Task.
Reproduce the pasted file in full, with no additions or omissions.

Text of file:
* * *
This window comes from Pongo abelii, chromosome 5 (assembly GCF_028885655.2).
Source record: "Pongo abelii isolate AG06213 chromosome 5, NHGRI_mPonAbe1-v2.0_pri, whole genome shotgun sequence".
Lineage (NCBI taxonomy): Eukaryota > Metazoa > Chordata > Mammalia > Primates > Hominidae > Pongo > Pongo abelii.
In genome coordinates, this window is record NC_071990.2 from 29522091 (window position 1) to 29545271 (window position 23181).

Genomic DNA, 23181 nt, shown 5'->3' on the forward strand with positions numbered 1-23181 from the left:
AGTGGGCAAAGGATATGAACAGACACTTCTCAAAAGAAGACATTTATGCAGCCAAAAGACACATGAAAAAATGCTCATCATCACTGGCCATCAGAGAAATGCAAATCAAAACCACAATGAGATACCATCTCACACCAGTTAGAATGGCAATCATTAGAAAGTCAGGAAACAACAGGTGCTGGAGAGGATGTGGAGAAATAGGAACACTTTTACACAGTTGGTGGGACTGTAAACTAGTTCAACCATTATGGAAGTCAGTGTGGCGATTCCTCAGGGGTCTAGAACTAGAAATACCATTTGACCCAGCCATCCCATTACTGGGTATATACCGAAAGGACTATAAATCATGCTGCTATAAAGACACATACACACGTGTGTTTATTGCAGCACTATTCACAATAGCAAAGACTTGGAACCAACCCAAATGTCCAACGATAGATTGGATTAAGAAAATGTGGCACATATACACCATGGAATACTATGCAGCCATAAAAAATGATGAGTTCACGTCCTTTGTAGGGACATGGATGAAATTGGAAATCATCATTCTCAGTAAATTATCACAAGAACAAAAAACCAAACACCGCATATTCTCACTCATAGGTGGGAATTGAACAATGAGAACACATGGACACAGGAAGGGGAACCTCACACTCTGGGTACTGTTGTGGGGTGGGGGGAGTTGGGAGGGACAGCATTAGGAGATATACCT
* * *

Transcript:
This window comes from Pongo abelii, chromosome 5 (assembly GCF_028885655.2).
Source record: "Pongo abelii isolate AG06213 chromosome 5, NHGRI_mPonAbe1-v2.0_pri, whole genome shotgun sequence".
Lineage (NCBI taxonomy): Eukaryota > Metazoa > Chordata > Mammalia > Primates > Hominidae > Pongo > Pongo abelii.
In genome coordinates, this window is record NC_071990.2 from 29522091 (window position 1) to 29545271 (window position 23181).

Genomic DNA, 23181 nt, shown 5'->3' on the forward strand with positions numbered 1-23181 from the left:
AGTGGGCAAAGGATATGAACAGACACTTCTCAAAAGAAGACATTTATGCAGCCAAAAGACACATGAAAAAATGCTCATCATCACTGGCCATCAGAGAAATGCAAATCAAAACCACAATGAGATACCATCTCACACCAGTTAGAATGGCAATCATTAGAAAGTCAGGAAACAACAGGTGCTGGAGAGGATGTGGAGAAATAGGAACACTTTTACACAGTTGGTGGGACTGTAAACTAGTTCAACCATTATGGAAGTCAGTGTGGCGATTCCTCAGGGGTCTAGAACTAGAAATACCATTTGACCCAGCCATCCCATTACTGGGTATATACCGAAAGGACTATAAATCATGCTGCTATAAAGACACATACACACGTGTGTTTATTGCAGCACTATTCACAATAGCAAAGACTTGGAACCAACCCAAATGTCCAACGATAGATTGGATTAAGAAAATGTGGCACATATACACCATGGAATACTATGCAGCCATAAAAAATGATGAGTTCACGTCCTTTGTAGGGACATGGATGAAATTGGAAATCATCATTCTCAGTAAATTATCACAAGAACAAAAAACCAAACACCGCATATTCTCACTCATAGGTGGGAATTGAACAATGAGAACACATGGACACAGGAAGGGGAACCTCACACTCTGGGTACTGTTGTGGGGTGGGGGGAGTTGGGAGGGACAGCATTAGGAGATATACCT